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Study reveals how smoking is linked to alcohol abuse

Most people know from simple observation that many smokers also tend to drink alcohol, but the reasons why have never been clear. A new study, conducted at Baylor college of medicine and published in the journal Neuron, suggests that nicotine can temporarily change how the brain's reward system responds to alcohol via stress hormones. 

"Our findings indicate the mechanisms by which nicotine influences the neural systems associated with alcohol abuse, providing a foundation for conceptualizing strategies aimed at diminishing the link between smoking and later alcohol abuse," said Dr. John Dani, senior author of the study in a press release.

The researchers at Baylor found that rats who had been given nicotine sought to consume alcohol more often than other rats who had not been exposed to the stimulant. They attributed this behavior to nicotine diminishing the strength of the brain's reward systems. This decreased reward response to alcohol was caused by an activation of stress hormone receptors and an increase in inhibitory signaling in the brain. In other words, the rats had to drink more to achieve a normal level of pleasure.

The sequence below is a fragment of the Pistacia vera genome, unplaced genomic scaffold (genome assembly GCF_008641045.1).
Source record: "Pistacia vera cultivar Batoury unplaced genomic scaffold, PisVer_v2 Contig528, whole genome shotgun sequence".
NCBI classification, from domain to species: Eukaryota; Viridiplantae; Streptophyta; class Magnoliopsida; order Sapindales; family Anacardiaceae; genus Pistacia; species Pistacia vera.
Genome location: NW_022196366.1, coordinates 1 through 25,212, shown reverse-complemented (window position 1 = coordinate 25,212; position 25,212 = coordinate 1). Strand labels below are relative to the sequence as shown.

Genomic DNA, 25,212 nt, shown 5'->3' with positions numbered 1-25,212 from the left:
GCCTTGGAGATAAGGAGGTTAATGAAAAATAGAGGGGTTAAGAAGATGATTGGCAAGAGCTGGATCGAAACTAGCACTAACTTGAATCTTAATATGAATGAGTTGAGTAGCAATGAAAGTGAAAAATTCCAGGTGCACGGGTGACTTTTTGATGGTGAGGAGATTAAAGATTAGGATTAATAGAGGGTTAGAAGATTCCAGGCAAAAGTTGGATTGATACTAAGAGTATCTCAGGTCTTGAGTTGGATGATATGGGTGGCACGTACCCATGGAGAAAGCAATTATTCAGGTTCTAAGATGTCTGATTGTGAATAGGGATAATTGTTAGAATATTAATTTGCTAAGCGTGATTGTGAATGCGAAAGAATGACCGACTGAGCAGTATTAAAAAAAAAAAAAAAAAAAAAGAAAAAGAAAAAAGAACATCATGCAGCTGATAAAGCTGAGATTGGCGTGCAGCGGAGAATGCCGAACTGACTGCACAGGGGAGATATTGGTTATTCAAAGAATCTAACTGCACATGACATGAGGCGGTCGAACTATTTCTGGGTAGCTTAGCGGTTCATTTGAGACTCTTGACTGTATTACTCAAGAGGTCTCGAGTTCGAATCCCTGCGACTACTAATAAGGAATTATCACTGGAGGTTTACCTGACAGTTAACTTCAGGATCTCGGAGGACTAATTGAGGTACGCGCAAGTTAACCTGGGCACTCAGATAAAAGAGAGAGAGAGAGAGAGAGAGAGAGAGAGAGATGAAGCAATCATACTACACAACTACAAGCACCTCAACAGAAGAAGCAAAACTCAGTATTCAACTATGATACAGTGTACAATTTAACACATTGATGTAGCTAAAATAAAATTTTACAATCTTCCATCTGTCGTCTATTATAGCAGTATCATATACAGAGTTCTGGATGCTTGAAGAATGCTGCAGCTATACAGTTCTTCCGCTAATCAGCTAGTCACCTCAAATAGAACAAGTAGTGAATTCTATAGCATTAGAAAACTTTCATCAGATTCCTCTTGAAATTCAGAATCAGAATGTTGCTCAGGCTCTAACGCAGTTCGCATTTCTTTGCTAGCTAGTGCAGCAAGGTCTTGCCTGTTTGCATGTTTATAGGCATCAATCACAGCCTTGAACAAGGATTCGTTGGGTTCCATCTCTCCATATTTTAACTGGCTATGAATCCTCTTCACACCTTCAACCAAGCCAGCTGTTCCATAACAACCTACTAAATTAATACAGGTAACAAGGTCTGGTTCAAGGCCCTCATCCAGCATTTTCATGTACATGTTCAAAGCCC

Dr. Dani and his team also argue in their report that teens should be kept away from nicotine in order to reduce the risk of alcoholism later in life. They also said that stress hormones should be targeted in future prevention and treatment therapies. 

If a friend or family member is abusing alcohol, please consider helping them by staging an alcoholism intervention. The experienced staff at Intervention Services can connect you with a professional who can guide you through the process of bringing your loved one into recovery.

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